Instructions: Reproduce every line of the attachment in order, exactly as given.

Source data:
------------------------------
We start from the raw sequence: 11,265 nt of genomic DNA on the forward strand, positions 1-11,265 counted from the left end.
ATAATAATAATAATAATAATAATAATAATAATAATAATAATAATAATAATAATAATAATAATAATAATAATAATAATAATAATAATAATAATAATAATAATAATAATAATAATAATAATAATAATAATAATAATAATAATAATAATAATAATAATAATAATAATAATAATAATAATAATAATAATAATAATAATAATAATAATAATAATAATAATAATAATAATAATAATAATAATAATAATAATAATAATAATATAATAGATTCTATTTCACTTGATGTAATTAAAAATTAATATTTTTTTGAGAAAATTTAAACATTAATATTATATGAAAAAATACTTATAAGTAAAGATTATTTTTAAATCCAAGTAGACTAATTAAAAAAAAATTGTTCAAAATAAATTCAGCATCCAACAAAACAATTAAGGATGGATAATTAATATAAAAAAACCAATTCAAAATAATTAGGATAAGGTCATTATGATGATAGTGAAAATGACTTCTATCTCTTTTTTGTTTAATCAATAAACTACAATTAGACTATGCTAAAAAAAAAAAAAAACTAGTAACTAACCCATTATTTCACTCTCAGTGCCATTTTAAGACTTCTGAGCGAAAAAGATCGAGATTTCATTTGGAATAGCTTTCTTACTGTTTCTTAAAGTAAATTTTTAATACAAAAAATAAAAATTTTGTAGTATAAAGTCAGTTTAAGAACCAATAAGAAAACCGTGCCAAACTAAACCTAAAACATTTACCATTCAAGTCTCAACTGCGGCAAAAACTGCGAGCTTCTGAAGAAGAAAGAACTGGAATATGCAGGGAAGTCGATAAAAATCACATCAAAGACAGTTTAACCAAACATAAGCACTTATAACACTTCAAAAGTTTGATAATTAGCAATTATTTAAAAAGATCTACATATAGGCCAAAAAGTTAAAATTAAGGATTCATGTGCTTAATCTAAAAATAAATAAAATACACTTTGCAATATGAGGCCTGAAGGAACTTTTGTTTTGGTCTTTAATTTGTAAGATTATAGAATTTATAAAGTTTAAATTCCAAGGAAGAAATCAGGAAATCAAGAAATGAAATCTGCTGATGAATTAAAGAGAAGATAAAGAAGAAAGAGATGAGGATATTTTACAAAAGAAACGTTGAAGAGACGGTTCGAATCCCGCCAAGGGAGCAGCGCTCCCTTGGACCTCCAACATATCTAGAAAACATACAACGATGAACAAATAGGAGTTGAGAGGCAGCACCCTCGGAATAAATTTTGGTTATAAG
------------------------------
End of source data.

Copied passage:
We start from the raw sequence: 11,265 nt of genomic DNA on the forward strand, positions 1-11,265 counted from the left end.
ATAATAATAATAATAATAATAATAATAATAATAATAATAATAATAATAATAATAATAATAATAATAATAATAATAATAATAATAATAATAATAATAATAATAATAATAATAATAATAATAATAATAATAATAATAATAATAATAATAATAATAATAATAATAATAATAATAATAATAATAATAATAATAATAATAATAATAATAATAATAATAATAATAATAATAATAATAATAATAATAATAATAATAATAATATAATAGATTCTATTTCACTTGATGTAATTAAAAATTAATATTTTTTTGAGAAAATTTAAACATTAATATTATATGAAAAAATACTTATAAGTAAAGATTATTTTTAAATCCAAGTAGACTAATTAAAAAAAAATTGTTCAAAATAAATTCAGCATCCAACAAAACAATTAAGGATGGATAATTAATATAAAAAAACCAATTCAAAATAATTAGGATAAGGTCATTATGATGATAGTGAAAATGACTTCTATCTCTTTTTTGTTTAATCAATAAACTACAATTAGACTATGCTAAAAAAAAAAAAAAACTAGTAACTAACCCATTATTTCACTCTCAGTGCCATTTTAAGACTTCTGAGCGAAAAAGATCGAGATTTCATTTGGAATAGCTTTCTTACTGTTTCTTAAAGTAAATTTTTAATACAAAAAATAAAAATTTTGTAGTATAAAGTCAGTTTAAGAACCAATAAGAAAACCGTGCCAAACTAAACCTAAAACATTTACCATTCAAGTCTCAACTGCGGCAAAAACTGCGAGCTTCTGAAGAAGAAAGAACTGGAATATGCAGGGAAGTCGATAAAAATCACATCAAAGACAGTTTAACCAAACATAAGCACTTATAACACTTCAAAAGTTTGATAATTAGCAATTATTTAAAAAGATCTACATATAGGCCAAAAAGTTAAAATTAAGGATTCATGTGCTTAATCTAAAAATAAATAAAATACACTTTGCAATATGAGGCCTGAAGGAACTTTTGTTTTGGTCTTTAATTTGTAAGATTATAGAATTTATAAAGTTTAAATTCCAAGGAAGAAATCAGGAAATCAAGAAATGAAATCTGCTGATGAATTAAAGAGAAGATAAAGAAGAAAGAGATGAGGATATTTTACAAAAGAAACGTTGAAGAGACGGTTCGAATCCCGCCAAGGGAGCAGCGCTCCCTTGGACCTCCAACATATCTAGAAAACATACAACGATGAACAAATAGGAGTTGAGAGGCAGCACCCTCGGAATAAATTTTGGTTATAAG